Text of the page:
The rate of change within hospital medicine has been astounding over the past 11 years, and we have always tried to position SHM to remain nimble to respond to those changes. Racing legend Mario Andretti once said that if everything seems under control, you aren’t going fast enough.
Rapid responsiveness has become deeply ingrained within the culture of SHM. Every member should be proud because this is the result of the hard work and dedication of the many members who simply refuse to accept the status quo.
A few months ago, I met with a group of young hospitalists. We were discussing a variety of topics when one of the hospitalists asked in a frustrated tone, “When is the change going to stop?” Her program was experiencing rapid growth while still trying to recruit sufficient hospitalists. Yet at the same time, she was enjoying involvement in several quality improvement projects at her hospital.
I began to talk with her about schedules, smart growth, time management—all the management techniques I have picked up over time. But she pushed back: “No, when is it going to stop? I love my job, but all this change and push to see more patients and comply with increasing safety/quality mandates is really stressing me. I simply see no end in sight. Our program is going to end up admitting or consulting on almost every patient in this hospital. We can’t find enough hospitalists! When is it going to stop?”
Before answering her, I thought about all the accomplishments of hospital medicine, particularly those fostered by SHM. The list is numerous. I wondered whether, despite our nimbleness, we were still helping this frustrated hospitalist and her patients. She was asking what it’s going to take to move beyond the frustration despite 11 years of hospital medicine milestones.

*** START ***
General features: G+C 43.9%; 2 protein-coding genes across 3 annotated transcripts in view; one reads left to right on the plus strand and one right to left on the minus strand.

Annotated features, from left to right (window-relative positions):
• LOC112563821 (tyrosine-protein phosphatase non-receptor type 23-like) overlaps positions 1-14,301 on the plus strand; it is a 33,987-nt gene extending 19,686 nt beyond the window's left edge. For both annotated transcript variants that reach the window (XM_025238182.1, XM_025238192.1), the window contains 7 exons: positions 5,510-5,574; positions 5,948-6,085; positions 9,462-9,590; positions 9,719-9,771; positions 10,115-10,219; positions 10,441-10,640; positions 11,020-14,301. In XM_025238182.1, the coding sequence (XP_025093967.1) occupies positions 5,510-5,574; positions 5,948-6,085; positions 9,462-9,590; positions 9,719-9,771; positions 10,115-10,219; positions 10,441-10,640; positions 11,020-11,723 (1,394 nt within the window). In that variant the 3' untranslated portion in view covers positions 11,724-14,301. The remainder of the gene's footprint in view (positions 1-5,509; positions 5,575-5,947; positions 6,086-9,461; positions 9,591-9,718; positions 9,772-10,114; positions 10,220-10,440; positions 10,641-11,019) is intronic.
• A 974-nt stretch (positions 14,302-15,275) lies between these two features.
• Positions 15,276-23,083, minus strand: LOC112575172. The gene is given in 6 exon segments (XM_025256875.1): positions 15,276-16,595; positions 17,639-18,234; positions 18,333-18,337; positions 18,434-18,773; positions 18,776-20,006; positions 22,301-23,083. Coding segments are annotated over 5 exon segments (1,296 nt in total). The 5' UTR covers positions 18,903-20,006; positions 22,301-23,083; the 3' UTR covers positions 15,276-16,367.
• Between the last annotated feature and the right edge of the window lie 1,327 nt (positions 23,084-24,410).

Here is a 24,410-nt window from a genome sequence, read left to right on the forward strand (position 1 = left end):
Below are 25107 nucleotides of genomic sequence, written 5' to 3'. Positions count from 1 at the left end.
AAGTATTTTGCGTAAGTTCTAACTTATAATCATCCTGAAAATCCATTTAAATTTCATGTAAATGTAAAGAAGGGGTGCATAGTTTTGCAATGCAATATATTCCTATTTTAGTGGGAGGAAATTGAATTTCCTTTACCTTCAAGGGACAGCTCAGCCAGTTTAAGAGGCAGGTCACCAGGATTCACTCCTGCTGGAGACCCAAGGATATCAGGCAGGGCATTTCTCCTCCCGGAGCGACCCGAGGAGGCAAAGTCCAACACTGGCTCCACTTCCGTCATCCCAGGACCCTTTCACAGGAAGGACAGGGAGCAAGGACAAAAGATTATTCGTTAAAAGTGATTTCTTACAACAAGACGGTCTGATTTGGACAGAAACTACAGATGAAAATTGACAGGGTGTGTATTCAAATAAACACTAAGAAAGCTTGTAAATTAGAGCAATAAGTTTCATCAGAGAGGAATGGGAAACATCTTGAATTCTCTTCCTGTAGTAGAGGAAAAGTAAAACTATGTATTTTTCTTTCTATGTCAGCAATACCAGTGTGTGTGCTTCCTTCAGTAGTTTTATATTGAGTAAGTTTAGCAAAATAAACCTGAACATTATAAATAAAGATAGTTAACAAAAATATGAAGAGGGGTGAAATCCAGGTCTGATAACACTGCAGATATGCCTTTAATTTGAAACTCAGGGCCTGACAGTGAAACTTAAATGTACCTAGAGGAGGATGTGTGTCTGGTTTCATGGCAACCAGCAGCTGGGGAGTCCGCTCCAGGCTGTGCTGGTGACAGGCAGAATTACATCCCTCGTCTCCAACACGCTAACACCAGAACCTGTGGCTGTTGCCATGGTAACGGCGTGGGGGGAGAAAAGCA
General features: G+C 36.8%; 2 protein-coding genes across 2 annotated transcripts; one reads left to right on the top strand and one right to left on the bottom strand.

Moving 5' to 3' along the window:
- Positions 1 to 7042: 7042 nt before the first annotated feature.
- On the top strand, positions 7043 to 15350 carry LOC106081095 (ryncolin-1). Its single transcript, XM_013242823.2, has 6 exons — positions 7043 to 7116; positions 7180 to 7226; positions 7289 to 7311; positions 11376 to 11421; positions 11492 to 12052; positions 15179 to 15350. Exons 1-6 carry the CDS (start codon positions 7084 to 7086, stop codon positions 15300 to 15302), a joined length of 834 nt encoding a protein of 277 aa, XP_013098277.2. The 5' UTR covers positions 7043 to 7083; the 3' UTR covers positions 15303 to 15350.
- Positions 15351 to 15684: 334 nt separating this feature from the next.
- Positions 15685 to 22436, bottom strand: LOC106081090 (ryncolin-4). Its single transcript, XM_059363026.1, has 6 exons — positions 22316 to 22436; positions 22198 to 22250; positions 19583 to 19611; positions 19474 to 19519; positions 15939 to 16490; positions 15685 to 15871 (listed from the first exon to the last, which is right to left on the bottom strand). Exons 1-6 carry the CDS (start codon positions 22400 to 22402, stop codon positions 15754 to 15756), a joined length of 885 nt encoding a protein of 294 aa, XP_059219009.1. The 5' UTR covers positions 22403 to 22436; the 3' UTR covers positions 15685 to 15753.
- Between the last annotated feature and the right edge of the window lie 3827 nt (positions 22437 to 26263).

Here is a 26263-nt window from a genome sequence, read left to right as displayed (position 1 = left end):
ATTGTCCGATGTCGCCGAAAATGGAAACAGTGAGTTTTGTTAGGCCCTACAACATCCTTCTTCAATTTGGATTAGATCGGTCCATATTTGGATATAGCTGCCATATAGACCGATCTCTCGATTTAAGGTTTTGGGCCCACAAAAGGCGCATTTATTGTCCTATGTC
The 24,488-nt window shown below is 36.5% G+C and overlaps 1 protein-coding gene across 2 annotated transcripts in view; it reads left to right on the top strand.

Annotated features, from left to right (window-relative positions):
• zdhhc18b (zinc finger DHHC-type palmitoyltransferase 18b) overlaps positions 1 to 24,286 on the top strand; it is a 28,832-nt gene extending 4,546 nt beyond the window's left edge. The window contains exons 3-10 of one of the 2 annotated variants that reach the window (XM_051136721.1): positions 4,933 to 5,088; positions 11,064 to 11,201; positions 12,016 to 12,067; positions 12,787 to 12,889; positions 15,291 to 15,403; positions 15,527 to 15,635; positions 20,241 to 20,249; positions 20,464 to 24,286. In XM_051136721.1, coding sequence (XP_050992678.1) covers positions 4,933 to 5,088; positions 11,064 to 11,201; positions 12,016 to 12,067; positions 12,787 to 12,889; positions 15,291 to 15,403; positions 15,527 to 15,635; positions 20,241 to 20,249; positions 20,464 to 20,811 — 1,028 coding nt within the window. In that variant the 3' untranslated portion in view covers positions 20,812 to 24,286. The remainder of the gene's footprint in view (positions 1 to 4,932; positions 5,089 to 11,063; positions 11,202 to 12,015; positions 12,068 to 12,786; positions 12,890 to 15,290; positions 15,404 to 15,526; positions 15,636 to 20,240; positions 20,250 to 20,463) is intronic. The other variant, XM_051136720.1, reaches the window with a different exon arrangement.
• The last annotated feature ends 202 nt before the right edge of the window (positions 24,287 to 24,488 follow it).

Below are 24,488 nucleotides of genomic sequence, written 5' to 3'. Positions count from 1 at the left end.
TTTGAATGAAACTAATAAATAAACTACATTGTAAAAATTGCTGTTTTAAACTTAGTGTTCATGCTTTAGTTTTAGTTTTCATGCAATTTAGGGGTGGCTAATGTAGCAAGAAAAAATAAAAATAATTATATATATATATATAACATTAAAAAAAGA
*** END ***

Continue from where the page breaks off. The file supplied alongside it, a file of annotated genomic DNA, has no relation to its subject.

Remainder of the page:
My answer: It is not going to stop until we look beyond our current view. We have laid a great foundation at SHM and in hospital medicine, but we must embrace a different method of delivering care to our patients. Our long-term professional satisfaction demands it. Moreover, if we really want to deliver high-quality care to the many patients we are being asked to see, this change is an absolute necessity. It won’t come easily, but hospitalists are not alone in this; many other specialties must face it, as well.
During my 13 years as a hospitalist—half of which were spent in hospital medicine private practice—I have seen patients in 10 hospitals. These hospitals ranged from a 100-bed community hospital to a 600-bed academic medical center. Some have been for profit, some not for profit, and some government sponsored. What is interesting is that in each of these facilities, my ability to see patients was vastly different. In one hospital, I could comfortably see 25 to 30 patients a day. In another, I could barely see eight to 10. In some, the admission process took me 30 minutes, in another 90 minutes.
What is the difference in these hospitals? It usually isn’t much. Maybe it’s the fact the charts are always in one place. Maybe the electronic medical record is simply better, or the ward secretaries more helpful. Or maybe it’s several of these factors, and others. But the point is that it is possible to vastly improve things with some minor tweaks in the system. It usually happens when the hospital and physicians have communicated with each other to make these changes.